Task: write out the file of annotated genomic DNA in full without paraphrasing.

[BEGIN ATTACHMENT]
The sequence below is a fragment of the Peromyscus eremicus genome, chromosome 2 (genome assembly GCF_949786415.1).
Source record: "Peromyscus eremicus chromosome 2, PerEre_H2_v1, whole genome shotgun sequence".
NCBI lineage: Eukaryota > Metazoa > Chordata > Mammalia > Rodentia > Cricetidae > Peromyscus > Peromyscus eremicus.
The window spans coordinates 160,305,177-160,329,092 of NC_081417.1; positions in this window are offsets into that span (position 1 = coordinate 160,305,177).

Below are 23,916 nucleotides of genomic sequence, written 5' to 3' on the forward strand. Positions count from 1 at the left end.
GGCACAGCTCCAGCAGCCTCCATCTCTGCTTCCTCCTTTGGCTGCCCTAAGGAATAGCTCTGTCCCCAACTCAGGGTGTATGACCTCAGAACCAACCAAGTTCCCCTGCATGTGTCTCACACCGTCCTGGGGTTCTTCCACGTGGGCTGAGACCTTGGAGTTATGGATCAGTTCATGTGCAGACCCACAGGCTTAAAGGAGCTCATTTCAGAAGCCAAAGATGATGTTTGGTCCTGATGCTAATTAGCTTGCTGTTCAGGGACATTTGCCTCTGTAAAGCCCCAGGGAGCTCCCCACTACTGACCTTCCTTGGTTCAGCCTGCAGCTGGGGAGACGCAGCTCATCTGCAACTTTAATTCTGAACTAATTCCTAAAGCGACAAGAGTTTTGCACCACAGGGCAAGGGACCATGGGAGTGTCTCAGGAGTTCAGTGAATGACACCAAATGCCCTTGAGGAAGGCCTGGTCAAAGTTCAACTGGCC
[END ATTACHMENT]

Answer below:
The sequence below is a fragment of the Peromyscus eremicus genome, chromosome 2 (genome assembly GCF_949786415.1).
Source record: "Peromyscus eremicus chromosome 2, PerEre_H2_v1, whole genome shotgun sequence".
NCBI lineage: Eukaryota > Metazoa > Chordata > Mammalia > Rodentia > Cricetidae > Peromyscus > Peromyscus eremicus.
The window spans coordinates 160,305,177-160,329,092 of NC_081417.1; positions in this window are offsets into that span (position 1 = coordinate 160,305,177).

Below are 23,916 nucleotides of genomic sequence, written 5' to 3' on the forward strand. Positions count from 1 at the left end.
GGCACAGCTCCAGCAGCCTCCATCTCTGCTTCCTCCTTTGGCTGCCCTAAGGAATAGCTCTGTCCCCAACTCAGGGTGTATGACCTCAGAACCAACCAAGTTCCCCTGCATGTGTCTCACACCGTCCTGGGGTTCTTCCACGTGGGCTGAGACCTTGGAGTTATGGATCAGTTCATGTGCAGACCCACAGGCTTAAAGGAGCTCATTTCAGAAGCCAAAGATGATGTTTGGTCCTGATGCTAATTAGCTTGCTGTTCAGGGACATTTGCCTCTGTAAAGCCCCAGGGAGCTCCCCACTACTGACCTTCCTTGGTTCAGCCTGCAGCTGGGGAGACGCAGCTCATCTGCAACTTTAATTCTGAACTAATTCCTAAAGCGACAAGAGTTTTGCACCACAGGGCAAGGGACCATGGGAGTGTCTCAGGAGTTCAGTGAATGACACCAAATGCCCTTGAGGAAGGCCTGGTCAAAGTTCAACTGGCC